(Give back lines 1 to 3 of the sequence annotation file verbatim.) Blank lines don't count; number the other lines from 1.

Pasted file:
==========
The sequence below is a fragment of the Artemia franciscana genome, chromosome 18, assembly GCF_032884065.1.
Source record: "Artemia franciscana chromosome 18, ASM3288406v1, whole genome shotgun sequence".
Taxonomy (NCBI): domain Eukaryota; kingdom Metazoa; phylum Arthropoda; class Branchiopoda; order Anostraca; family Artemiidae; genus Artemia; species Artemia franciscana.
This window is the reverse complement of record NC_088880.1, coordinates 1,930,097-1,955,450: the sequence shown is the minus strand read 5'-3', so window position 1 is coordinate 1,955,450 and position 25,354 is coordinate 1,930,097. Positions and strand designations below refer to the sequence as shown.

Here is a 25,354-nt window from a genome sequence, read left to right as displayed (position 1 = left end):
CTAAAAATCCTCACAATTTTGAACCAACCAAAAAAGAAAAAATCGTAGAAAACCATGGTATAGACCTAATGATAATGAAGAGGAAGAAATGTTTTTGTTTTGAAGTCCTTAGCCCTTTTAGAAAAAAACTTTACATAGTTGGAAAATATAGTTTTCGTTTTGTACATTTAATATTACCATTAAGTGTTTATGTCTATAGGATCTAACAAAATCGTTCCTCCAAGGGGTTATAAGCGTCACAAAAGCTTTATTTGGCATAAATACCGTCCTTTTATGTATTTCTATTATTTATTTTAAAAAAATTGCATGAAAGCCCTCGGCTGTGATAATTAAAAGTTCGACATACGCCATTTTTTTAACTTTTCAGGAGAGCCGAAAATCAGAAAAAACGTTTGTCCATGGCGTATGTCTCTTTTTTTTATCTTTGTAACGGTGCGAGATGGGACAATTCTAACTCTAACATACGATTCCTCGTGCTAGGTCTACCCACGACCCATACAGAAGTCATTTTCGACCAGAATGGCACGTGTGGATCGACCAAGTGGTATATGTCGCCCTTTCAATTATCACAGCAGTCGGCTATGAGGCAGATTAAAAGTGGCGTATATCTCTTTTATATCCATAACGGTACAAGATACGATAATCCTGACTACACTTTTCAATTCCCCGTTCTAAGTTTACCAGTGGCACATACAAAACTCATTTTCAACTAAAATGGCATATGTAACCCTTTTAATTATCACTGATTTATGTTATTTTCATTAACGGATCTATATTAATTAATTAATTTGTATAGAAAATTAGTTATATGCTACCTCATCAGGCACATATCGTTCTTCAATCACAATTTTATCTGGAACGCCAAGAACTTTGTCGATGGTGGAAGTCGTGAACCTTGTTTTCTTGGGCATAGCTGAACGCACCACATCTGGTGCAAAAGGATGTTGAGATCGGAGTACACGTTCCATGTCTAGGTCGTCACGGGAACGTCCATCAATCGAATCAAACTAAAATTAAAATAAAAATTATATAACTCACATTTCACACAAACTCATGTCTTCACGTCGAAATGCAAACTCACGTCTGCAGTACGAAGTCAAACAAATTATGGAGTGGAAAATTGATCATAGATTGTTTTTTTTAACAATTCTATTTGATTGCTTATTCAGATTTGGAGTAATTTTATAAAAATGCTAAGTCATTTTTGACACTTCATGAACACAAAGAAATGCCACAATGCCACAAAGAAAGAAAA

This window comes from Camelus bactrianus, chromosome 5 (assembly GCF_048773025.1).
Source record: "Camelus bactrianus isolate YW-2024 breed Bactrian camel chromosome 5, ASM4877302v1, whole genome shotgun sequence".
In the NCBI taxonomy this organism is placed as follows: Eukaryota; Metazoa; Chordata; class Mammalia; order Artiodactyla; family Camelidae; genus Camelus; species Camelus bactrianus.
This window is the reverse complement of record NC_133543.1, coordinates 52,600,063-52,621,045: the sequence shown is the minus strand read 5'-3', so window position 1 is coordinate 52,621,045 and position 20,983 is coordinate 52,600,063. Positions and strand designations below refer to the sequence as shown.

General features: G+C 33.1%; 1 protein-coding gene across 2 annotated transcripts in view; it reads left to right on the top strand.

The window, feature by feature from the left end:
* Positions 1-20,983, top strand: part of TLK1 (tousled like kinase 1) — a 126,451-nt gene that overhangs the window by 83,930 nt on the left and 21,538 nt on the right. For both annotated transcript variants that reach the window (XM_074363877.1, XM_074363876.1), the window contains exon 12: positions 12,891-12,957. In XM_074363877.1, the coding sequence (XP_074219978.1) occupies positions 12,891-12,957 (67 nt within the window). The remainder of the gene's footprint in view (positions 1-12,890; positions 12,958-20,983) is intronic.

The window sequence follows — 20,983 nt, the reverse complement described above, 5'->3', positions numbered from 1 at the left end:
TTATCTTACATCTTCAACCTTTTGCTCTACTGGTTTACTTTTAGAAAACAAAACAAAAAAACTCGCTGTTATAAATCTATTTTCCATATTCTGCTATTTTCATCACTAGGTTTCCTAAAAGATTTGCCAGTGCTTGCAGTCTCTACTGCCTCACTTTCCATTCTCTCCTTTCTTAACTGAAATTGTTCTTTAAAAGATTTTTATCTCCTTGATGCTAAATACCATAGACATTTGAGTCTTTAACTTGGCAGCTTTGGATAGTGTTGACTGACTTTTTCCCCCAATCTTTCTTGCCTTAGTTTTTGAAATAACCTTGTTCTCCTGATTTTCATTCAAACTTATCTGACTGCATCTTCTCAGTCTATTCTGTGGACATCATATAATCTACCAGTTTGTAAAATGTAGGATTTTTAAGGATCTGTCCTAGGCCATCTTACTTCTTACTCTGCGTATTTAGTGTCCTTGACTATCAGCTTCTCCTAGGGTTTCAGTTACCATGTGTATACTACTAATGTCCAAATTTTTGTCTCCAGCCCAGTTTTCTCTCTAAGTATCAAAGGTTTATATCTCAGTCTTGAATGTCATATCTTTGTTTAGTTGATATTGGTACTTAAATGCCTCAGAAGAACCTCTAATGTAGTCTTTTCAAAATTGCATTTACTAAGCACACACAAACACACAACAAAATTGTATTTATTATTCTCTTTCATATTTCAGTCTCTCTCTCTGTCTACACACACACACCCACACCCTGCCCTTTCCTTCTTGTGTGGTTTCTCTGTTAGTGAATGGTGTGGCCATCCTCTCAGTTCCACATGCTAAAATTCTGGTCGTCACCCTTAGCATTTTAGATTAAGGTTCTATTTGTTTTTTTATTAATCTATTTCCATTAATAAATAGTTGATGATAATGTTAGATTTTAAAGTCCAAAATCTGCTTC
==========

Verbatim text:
The sequence below is a fragment of the Artemia franciscana genome, chromosome 18, assembly GCF_032884065.1.
Source record: "Artemia franciscana chromosome 18, ASM3288406v1, whole genome shotgun sequence".
Taxonomy (NCBI): domain Eukaryota; kingdom Metazoa; phylum Arthropoda; class Branchiopoda; order Anostraca; family Artemiidae; genus Artemia; species Artemia franciscana.